New Perspectives on Ancient Mars

  title={New Perspectives on Ancient Mars},
  author={Sean C. Solomon and Oded Aharonson and Jonathan M. Aurnou and William Bruce Banerdt and Michael H. Carr and Andrew J. Dombard and Herbert V. Frey and Matthew P. Golombek and Steven A. Hauck, and James W. Head and Bruce M. Jakosky and Catherine L. Johnson and Patrick J. McGovern and Gregory A. Neumann and Roger J. Phillips and David E. Smith and Maria T. Zuber},
  pages={1214 - 1220}
Mars was most active during its first billion years. The core, mantle, and crust formed within ∼50 million years of solar system formation. A magnetic dynamo in a convecting fluid core magnetized the crust, and the global field shielded a more massive early atmosphere against solar wind stripping. The Tharsis province became a focus for volcanism, deformation, and outgassing of water and carbon dioxide in quantities possibly sufficient to induce episodes of climate warming. Surficial and near… 
Water and the evolutionary geological history of Mars
Mars and Earth are the only two planets known to have long histories of dynamical cycling of water through their atmosphere, lithosphere, and cryosphere. Although we have known for thirty years that
Geology of Mars after the first 40 years of exploration
The knowledge of Martian geology has increased enormously in the last 40 yr. Several missions orbiting or roving Mars have revolutionized our understanding of its evolution and geological features,
Mars' Paleomagnetic Field as the Result of a Single-Hemisphere Dynamo
Numerical dynamo modeling is used to demonstrate that the mechanisms proposed to explain crustal dichotomy formation can result in a single-hemisphere dynamo, which produces strong magnetic fields in only the southern hemisphere.
Martian crustal dichotomy and Tharsis formation by partial melting coupled to early plume migration
[1] A recently proposed model links the formation and early evolution of the Tharsis volcanic province on Mars to the preexisting hemispheric dichotomy (Zhong, 2009). A key aspect of this model is
Thermal demagnetization of Martian upper crust by magma intrusion
The absent or weak magnetic field above large Martian volcanoes may provide constraints on their formation and the carrier of magnetization. We consider the ability of magma intrusions to thermally


Crustal heat production and the thermal evolution of Mars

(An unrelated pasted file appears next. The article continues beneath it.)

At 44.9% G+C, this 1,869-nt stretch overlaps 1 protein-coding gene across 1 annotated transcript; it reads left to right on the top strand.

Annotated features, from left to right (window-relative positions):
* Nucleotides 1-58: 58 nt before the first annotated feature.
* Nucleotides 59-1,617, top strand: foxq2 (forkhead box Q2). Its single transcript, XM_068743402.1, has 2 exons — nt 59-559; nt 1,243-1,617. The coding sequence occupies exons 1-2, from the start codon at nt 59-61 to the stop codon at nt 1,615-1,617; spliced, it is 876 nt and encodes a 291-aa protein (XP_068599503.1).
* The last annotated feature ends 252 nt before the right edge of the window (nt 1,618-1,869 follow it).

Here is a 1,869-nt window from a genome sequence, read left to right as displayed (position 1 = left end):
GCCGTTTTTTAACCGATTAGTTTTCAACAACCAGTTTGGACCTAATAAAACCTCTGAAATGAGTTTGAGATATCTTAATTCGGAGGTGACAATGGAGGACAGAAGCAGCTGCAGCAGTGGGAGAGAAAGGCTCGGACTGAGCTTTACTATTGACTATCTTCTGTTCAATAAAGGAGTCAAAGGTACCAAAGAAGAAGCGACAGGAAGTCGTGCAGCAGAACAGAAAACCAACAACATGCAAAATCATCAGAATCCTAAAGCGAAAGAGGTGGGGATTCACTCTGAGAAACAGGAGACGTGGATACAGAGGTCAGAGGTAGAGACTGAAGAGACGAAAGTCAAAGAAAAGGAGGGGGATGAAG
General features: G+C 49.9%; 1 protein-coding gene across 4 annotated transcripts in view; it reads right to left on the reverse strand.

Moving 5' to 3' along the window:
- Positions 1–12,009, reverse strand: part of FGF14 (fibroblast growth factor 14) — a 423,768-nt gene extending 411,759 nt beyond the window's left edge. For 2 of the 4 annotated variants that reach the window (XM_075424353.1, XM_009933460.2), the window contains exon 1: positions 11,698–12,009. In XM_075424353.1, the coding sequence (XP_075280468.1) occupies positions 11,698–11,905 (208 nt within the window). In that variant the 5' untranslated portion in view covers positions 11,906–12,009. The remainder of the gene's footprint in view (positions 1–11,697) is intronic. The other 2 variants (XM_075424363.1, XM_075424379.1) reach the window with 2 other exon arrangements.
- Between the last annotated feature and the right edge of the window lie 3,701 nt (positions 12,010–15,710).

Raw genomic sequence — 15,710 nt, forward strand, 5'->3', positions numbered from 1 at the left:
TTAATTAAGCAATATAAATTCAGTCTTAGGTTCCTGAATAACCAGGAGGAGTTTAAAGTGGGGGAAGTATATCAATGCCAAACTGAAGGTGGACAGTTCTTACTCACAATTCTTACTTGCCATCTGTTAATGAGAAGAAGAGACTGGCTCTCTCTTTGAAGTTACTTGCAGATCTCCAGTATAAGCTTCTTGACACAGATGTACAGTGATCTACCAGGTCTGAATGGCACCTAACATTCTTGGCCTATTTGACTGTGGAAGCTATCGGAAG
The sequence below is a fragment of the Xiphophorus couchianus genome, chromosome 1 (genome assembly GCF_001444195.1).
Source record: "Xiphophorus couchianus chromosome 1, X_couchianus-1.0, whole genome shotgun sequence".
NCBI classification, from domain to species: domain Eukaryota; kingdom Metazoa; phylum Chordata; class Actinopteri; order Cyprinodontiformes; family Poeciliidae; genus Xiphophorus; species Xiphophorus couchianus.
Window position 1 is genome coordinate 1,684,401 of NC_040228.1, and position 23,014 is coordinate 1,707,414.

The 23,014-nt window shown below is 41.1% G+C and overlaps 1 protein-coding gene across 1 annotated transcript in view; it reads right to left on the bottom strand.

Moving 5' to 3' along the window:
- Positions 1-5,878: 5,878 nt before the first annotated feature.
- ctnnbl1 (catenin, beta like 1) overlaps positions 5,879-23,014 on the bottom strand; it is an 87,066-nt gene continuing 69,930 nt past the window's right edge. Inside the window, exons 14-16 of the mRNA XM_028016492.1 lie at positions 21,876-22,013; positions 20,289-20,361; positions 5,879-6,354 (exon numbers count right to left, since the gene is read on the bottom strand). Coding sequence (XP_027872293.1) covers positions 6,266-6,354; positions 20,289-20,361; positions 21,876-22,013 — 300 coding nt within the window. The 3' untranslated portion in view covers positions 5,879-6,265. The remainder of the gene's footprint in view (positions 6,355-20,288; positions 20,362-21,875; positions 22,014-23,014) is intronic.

The chemical composition of soils and rocks from the Pathfinder site and Phobos‐2 orbital gamma‐ray spectroscopy indicate that the Martian crust has a bulk composition equivalent to large‐ion
Magnetic lineations in the ancient crust of mars
The Mars Global Surveyor spacecraft obtained vector magnetic field measurements above the surface of Mars and groups of quasi-parallel linear features of alternating magnetic polarity were found, reminiscent of similar magnetic features associated with sea floor spreading and crustal genesis on Earth but with a much larger spatial scale.
Tharsis as a consequence of Mars' dichotomy and layered mantle
The two most striking features of the martian surface topography are the Tharsis rise and the crustal dichotomy. Closely associated with Tharsis are several large volcanoes, active in the
Water and the martian landscape
Data from the Mars Global Surveyor mission confirm the view that brief episodes of water-related activity, including glaciation, punctuated the geological history of Mars, and are anomalous in regard to the prevailing view that the martian surface has been continuously extremely cold and dry, much as it is today, for the past 3.9 billion years.
Mars' volatile and climate history
This work piece together the relevant observations into a coherent view of the evolution of the martian climate, focusing in particular on the observations that provide the strongest constraints.
Voluminous volcanism on early Mars revealed in Valles Marineris
The relative rates and importance of impact cratering, volcanism, erosion, and the deposition of sediments to the early geological history of Mars are poorly known. That history is recorded in the
Magma ocean fractional crystallization and cumulate overturn in terrestrial planets: Implications for Mars
Abstract— Crystallization of a magma ocean on a large terrestrial planet that is significantly melted by the energy of accretion may lead to an unstable cumulate density stratification, which may
Distribution of crustal magnetic fields on Mars: Shock effects of basin‐forming impacts
Crustal magnetic fields on Mars are inhomogeneously distributed with the strongest fields occurring over the southern highlands in a longitude sector between approximately 130°E and 240°E. Using
Thermal and crustal evolution of Mars
[1] We present a coupled thermal-magmatic model for the evolution of Mars' mantle and crust that may be consistent with estimates of the average crustal thickness and crustal growth rate. By coupling